by Jonnie Dietz, Florida Museum of Natural History
“Know your native pollinators” is a series of articles that will help you identify and appreciate Florida’s varied pollinators, including bees, wasps, butterflies, moths, beetles, flies, birds and bats. Pictured above: Tachinid slurping up nectar with its extended tongue. Photo by Jonnie Dietz.
Tachinid flies are often overlooked, but these hairy pollinators are beneficial garden visitors.
Most flies are generalist foragers. They prefer disc- or bowl-shaped flowers, or shallow flowers with easily accessible nectar and pollen. Tachinids will forage on a wide range of flower types, but these three plant families are a great place to start:
- Asteraceae (Aster, daisy or sunflower family)
- Apiaceae (also Umbelliferae; Carrot or parsley family)
- Lamiaceae (Mint family)
DID YOU KNOW?
Over 16 species of Tachinid flies have been imported to the United States as biological control agents.
With over 1,300 species in North America alone, Tachinid flies are an extremely diverse group. They are often robust in size (up to ¾-inch long), and vary in color from drab brown or yellow, to flashy iridescent blue. The most conspicuous Tachinids have spiny bodies. Their bristly hairs can be quite long and dense, especially on the fly’s abdomen.
Adults visit flowers to feed on nectar (some also ingest pollen), making Tachinids good pollinators. As they fly from flower to flower in search of food, pollen collects on their tongues, legs and bodies. Like most flies, Tachinids typically have short mouthparts that end in a sponge-like pad, restricting them to flowers with easily accessible nectar and pollen. They tend to be generalists and are not fussy about which flowers they visit. In addition to nectar, adult Tachinids regularly sop up tree sap or honeydew excreted by aphids and scale insects.
Tachinids are often overlooked in the garden, but keep your eyes peeled on flowers and foliage. Once you spot one, you’re likely to start recognizing them everywhere!
DID YOU KNOW?
Flies only have two wings (unlike most insects which have four). Their hind wings have been reduced into a pair of knob-like organs called halteres that aid in balance and steering during flight.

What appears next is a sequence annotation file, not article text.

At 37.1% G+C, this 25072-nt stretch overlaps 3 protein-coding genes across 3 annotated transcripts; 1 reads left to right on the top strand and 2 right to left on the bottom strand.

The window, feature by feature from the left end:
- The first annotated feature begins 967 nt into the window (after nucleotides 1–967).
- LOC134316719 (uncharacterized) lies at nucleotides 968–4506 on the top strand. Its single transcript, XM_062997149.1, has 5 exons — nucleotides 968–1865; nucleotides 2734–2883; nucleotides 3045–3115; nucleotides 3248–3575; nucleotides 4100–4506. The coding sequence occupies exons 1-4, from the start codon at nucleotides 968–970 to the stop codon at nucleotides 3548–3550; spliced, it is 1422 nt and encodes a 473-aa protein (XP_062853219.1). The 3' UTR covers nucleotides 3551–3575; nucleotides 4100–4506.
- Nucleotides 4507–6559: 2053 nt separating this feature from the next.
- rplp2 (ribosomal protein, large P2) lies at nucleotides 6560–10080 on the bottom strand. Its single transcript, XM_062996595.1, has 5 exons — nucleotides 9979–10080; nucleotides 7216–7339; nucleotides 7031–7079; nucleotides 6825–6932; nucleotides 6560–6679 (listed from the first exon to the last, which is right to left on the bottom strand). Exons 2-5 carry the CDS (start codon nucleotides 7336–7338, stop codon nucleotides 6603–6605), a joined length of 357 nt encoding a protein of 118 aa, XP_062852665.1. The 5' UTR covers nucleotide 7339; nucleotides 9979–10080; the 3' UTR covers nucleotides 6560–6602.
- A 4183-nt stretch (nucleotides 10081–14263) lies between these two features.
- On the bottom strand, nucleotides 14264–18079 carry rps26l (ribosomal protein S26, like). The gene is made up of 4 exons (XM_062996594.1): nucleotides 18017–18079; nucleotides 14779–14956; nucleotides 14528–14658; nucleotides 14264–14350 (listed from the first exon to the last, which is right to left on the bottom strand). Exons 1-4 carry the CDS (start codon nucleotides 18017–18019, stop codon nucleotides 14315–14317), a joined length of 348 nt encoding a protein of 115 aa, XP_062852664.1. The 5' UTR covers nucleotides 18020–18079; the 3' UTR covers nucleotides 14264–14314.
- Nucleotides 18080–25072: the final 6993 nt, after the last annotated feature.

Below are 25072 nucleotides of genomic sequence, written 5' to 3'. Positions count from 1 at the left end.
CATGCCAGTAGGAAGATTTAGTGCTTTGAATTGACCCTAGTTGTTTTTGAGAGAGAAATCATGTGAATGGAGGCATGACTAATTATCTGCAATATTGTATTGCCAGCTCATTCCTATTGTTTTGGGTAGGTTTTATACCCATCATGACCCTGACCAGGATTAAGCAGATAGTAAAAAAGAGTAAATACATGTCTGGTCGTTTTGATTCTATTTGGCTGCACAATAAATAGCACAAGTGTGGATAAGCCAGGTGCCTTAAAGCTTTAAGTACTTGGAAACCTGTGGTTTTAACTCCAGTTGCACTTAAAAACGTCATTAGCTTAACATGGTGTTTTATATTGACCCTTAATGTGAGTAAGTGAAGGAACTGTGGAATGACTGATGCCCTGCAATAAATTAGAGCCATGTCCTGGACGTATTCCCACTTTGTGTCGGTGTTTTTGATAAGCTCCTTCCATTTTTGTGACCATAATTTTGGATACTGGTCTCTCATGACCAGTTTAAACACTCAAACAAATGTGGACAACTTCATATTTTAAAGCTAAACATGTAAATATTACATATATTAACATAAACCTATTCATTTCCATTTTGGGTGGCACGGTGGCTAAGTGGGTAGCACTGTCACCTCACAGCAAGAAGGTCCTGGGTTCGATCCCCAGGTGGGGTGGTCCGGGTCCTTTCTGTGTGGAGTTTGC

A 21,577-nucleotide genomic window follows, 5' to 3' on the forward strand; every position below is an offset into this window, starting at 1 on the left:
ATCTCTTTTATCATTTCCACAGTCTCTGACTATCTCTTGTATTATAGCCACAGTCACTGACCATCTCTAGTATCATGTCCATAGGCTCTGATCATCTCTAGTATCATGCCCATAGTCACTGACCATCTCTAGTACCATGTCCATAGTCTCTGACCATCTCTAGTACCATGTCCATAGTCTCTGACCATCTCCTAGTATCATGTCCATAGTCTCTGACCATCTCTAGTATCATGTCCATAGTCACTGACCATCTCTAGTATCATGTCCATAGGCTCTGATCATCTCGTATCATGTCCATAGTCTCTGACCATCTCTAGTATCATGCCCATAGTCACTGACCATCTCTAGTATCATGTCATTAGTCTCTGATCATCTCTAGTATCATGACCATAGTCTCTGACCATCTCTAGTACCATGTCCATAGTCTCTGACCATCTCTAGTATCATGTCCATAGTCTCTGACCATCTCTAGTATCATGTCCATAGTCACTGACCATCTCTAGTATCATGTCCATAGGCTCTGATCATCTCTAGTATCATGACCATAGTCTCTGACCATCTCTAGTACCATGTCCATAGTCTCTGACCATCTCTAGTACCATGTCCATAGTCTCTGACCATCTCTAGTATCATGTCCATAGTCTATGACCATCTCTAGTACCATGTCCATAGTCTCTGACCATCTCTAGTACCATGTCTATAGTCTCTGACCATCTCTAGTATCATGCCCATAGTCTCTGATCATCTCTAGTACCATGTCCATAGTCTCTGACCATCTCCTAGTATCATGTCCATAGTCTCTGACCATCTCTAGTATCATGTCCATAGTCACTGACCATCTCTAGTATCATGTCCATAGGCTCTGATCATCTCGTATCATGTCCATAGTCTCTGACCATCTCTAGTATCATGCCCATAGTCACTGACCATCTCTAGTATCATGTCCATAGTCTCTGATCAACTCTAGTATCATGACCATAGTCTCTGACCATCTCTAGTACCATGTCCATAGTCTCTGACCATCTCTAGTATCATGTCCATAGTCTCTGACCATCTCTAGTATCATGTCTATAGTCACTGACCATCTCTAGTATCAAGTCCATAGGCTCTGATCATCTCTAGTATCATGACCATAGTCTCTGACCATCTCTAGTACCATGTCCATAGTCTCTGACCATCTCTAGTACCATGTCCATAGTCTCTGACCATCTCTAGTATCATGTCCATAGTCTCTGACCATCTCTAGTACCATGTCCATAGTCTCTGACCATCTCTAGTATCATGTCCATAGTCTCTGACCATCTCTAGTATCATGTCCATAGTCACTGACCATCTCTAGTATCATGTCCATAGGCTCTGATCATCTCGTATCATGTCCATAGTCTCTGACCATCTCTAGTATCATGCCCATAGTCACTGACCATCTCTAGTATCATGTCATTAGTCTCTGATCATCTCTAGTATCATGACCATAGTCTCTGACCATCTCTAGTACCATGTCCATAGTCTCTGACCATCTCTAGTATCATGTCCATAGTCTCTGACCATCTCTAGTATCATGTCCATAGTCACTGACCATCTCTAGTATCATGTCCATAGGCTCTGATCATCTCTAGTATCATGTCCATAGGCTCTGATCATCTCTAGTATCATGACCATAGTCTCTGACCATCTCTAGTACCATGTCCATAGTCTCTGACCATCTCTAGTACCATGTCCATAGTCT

Adult Tachinids are arguably grotesque looking with their spiny bodies, but they really up their “creep-factor” in the larval stage. Nearly all Tachinid fly larvae are known to be parasitoids of other insects (caterpillars being a particular favorite), but how they enter their host varies.
Some adult females will lay their eggs directly on (or in) a host. Others will lay eggs on a leaf, which only hatch if consumed by a hungry caterpillar munching on the foliage. Other Tachinid larvae will lie in wait, or even actively stalk their host.
Once inside, all Tachinid larvae begin to consume their host internally. These body invaders avoid eating their host’s vital organs until the last stage of their development, allowing the host live and grow… for a while, anyway.
Their life cycle may sound like a Halloween horror story, but Tachinid larvae are great at keeping plant pests in check. Tachinids will parasitize beetle larvae (such as Japanese, potato and cucumber beetles), cabbageworms and gypsy moths, sawfly larvae, grasshoppers and other true bugs like squash bugs and plant bugs.
- Cloyd, Raymond. Eaton, Eric R., and Kenn Kaufman. Kaufman Field Guide to Insects of North America. Houghton Mifflin Co., 2007.
- Lee-Mäder Eric. Attracting Native Pollinators: Protecting North Americas Bees and Butterflies: the Xerces Society Guide. Storey Pub., 2011.
- Mahr, Susan. “Tachinid Flies.” Master Gardener Program, University of Wisconsin-Extension, 15 Oct. 2007, wimastergardener.org/article/tachinid-flies/.